HL Deb 09 April 1987 vol 486 cc1115-7

11.18 a.m.

Lord Gridley

My Lords, I beg leave to ask the Question standing in my name on the Order Paper.

The Question was as follows:

To ask Her Majesty's Government whether they are satisfied that their proposals for the future of radio broadcasting will not have adverse effects on the existing arrangements.

Lord Beaverbrook

My Lords, the Government believe that the options discussed in the recent Green Paper offer the prospect of significant benefits for listeners, opening up opportunities for an increased range and diversity of services, while at the same time sustaining the public service broadcasting role of the BBC. Both the BBC and the IBA have welcomed the balance which we have proposed to strike.

Lord Gridley

My Lords, while thanking my noble friend for that Answer, may I ask him, in reference to the Green Paper, Cmnd. 92, whether it will not bring excessive competition between radio broadcasters and in particular allow those who have the power to broadcast over the area enjoyed by community broadcasters? Is that really desirable?

Lord Beaverbrook

My Lords, I am grateful to the noble Lord for his question. In fact there are no community radio stations existing at the moment in this country. In regard to independent local radio, we believe that some of the proposals contained in our consultative Green Paper will help independent local radio companies by raising the profile of radio as an advertising medium and thus perhaps giving the industry a larger slice of the advertising cake.

Lord Mulley

My Lords, although I appreciate that the period for consultation is still running, can the noble Lord give us an indication as to how long after the end of the consultation period it will be before the Government give their proposals, particularly as to the kind of legislation that they will propose to give effect to some of the recommendations in the Green Paper?

Lord Beaverbrook

My Lords, the noble Lord will know that the consultation period expires on 30th June this year. It will be as soon as possible after that, taking into account all the representations, that the Government will wish to bring forward further proposals.

Baroness Birk

My Lords, I appreciate that the consultation period has not yet come to an end, and I hope that we shall have an opportunity to debate the Green Paper in this House. But can the noble Lord give us some idea of how a greatly extended system, as proposed in the Green Paper, which covers national, local and community stations, will be financed in practice? This is not covered—it is just glanced at in the Green Paper—and there is considerable worry about the financing of these new proposals.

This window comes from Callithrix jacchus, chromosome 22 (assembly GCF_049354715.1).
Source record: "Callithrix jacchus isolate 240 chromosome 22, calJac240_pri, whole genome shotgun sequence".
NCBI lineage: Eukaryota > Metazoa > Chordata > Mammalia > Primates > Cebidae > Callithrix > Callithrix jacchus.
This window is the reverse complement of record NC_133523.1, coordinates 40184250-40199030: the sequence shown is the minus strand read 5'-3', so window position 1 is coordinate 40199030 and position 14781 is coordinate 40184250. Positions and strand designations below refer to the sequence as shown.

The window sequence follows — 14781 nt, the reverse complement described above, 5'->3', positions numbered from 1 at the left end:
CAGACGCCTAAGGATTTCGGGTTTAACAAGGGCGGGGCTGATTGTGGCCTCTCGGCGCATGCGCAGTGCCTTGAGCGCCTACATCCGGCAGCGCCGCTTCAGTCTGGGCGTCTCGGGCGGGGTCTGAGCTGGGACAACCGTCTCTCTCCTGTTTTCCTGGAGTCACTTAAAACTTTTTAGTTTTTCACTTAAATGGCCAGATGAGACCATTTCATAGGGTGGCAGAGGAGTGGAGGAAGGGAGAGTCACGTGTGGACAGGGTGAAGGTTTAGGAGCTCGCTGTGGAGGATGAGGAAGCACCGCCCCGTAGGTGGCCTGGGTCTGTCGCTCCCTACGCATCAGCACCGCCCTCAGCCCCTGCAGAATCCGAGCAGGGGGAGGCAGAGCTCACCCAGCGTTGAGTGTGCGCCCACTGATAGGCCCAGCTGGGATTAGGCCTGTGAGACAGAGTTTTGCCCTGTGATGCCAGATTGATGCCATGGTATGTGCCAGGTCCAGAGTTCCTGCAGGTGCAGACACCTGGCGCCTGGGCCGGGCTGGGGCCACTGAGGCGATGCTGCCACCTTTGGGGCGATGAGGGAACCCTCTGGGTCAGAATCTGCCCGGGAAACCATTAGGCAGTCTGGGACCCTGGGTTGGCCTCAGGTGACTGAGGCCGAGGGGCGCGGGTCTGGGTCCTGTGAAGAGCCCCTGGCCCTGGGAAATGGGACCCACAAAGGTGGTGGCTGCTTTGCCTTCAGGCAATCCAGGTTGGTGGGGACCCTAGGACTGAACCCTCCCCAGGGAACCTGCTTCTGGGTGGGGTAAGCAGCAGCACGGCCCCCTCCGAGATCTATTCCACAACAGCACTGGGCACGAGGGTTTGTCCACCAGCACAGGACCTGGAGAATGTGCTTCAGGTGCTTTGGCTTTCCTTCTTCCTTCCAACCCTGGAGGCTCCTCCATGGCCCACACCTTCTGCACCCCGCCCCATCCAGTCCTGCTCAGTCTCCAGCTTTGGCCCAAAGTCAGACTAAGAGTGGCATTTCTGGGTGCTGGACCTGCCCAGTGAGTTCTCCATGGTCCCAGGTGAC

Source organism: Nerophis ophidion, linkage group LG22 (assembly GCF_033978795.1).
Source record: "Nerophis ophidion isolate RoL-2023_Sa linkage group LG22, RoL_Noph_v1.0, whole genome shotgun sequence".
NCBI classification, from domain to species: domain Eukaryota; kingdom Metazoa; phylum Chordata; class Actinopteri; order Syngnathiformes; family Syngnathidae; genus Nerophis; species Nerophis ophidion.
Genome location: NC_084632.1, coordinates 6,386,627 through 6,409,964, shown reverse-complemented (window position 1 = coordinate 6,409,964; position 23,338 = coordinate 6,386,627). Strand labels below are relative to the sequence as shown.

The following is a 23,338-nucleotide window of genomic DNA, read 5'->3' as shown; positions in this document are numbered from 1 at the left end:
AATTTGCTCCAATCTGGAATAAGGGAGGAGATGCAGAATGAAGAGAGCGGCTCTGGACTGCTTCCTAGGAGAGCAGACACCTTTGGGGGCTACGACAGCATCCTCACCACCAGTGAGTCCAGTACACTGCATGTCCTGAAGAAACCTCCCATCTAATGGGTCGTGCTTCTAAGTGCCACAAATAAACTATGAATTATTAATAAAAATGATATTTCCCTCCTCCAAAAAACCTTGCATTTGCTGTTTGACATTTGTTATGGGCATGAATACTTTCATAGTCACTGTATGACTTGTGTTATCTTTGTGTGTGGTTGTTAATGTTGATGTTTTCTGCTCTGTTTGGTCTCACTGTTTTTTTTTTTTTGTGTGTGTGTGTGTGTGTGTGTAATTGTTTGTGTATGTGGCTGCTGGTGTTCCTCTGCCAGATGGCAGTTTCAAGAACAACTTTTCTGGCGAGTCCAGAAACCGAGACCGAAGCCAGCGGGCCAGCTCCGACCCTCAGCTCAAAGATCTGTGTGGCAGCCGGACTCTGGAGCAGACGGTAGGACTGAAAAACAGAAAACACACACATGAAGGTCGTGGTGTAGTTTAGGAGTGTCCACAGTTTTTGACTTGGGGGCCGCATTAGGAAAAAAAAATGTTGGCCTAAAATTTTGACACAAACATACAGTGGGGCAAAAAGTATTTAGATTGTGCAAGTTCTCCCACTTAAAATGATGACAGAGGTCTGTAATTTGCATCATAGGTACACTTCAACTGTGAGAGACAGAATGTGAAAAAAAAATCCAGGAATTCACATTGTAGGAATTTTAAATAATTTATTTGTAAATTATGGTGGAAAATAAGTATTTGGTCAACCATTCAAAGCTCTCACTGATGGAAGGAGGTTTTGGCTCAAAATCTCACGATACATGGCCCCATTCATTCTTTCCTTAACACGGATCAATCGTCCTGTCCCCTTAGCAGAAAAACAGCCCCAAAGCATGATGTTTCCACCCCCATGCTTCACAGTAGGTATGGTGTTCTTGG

Lord Beaverbrook

My Lords, the primary source of finance for any new radio stations, or more radio stations, will be advertising revenues and perhaps other types of revenues, such as subscriptions, or, where local people wish to have a specific service, they might well put together some sort of community contribution to a station. But we see the opportunities for independent radio becoming greater because the stations will be operating under a lighter and less costly regime.

Lord Nugent of Guildford

My Lords, is my noble friend aware that a number of the smaller areas with independent local radio now are showing signs of financial difficulty because their advertising revenues are not sufficient to pay their way? If he spreads the butter even thinner on the bread, will he not put a number of these valuable stations which are giving a very useful service locally out of existence?

Lord Beaverbrook

My Lords, as I have said, we believe that if we can reduce the cost structure for independent local radio the stations will be more viable than possibly they are at the moment.

Lord Butterworth

My Lords, is the Minister aware that the independent local radio stations are convinced that if national commercial radio is introduced they will suffer a very severe reduction of their national advertising? While many of the bigger stations will be able to recoup that loss by bidding for the franchise of the new national commercial stations, many of the smaller local radio stations which now produce a very valuable local service are convinced that, if the national commercial stations go ahead, they will face bankruptcy.

Lord Beaverbrook

My Lords, as I have already said, the Government believe that a new national independent station could well improve the whole industry. But it is the Government's intention to increase the number of viable radio stations and not to decrease them. I give that assurance to my noble friend.